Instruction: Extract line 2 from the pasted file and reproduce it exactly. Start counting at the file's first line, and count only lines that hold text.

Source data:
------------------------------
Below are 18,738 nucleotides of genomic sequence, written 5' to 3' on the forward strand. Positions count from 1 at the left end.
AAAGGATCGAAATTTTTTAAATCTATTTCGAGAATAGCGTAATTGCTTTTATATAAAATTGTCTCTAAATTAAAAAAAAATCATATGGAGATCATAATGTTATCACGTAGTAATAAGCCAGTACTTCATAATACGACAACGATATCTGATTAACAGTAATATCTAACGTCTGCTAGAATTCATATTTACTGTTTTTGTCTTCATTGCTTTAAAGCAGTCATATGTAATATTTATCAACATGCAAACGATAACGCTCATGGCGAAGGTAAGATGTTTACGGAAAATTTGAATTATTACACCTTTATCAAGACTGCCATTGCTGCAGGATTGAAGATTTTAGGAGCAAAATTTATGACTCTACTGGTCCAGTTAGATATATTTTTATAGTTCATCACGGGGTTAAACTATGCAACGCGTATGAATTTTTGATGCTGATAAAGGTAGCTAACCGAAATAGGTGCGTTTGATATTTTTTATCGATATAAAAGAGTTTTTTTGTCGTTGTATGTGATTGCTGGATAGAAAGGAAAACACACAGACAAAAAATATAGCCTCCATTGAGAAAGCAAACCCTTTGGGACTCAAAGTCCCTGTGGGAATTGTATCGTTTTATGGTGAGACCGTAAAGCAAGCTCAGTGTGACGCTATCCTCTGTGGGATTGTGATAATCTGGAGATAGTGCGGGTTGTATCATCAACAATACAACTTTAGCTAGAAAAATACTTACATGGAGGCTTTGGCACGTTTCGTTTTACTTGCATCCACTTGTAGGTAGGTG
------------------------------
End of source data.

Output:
AAAGGATCGAAATTTTTTAAATCTATTTCGAGAATAGCGTAATTGCTTTTATATAAAATTGTCTCTAAATTAAAAAAAAATCATATGGAGATCATAATGTTATCACGTAGTAATAAGCCAGTACTTCATAATACGACAACGATATCTGATTAACAGTAATATCTAACGTCTGCTAGAATTCATATTTACTGTTTTTGTCTTCATTGCTTTAAAGCAGTCATATGTAATATTTATCAACATGCAAACGATAACGCTCATGGCGAAGGTAAGATGTTTACGGAAAATTTGAATTATTACACCTTTATCAAGACTGCCATTGCTGCAGGATTGAAGATTTTAGGAGCAAAATTTATGACTCTACTGGTCCAGTTAGATATATTTTTATAGTTCATCACGGGGTTAAACTATGCAACGCGTATGAATTTTTGATGCTGATAAAGGTAGCTAACCGAAATAGGTGCGTTTGATATTTTTTATCGATATAAAAGAGTTTTTTTGTCGTTGTATGTGATTGCTGGATAGAAAGGAAAACACACAGACAAAAAATATAGCCTCCATTGAGAAAGCAAACCCTTTGGGACTCAAAGTCCCTGTGGGAATTGTATCGTTTTATGGTGAGACCGTAAAGCAAGCTCAGTGTGACGCTATCCTCTGTGGGATTGTGATAATCTGGAGATAGTGCGGGTTGTATCATCAACAATACAACTTTAGCTAGAAAAATACTTACATGGAGGCTTTGGCACGTTTCGTTTTACTTGCATCCACTTGTAGGTAGGTG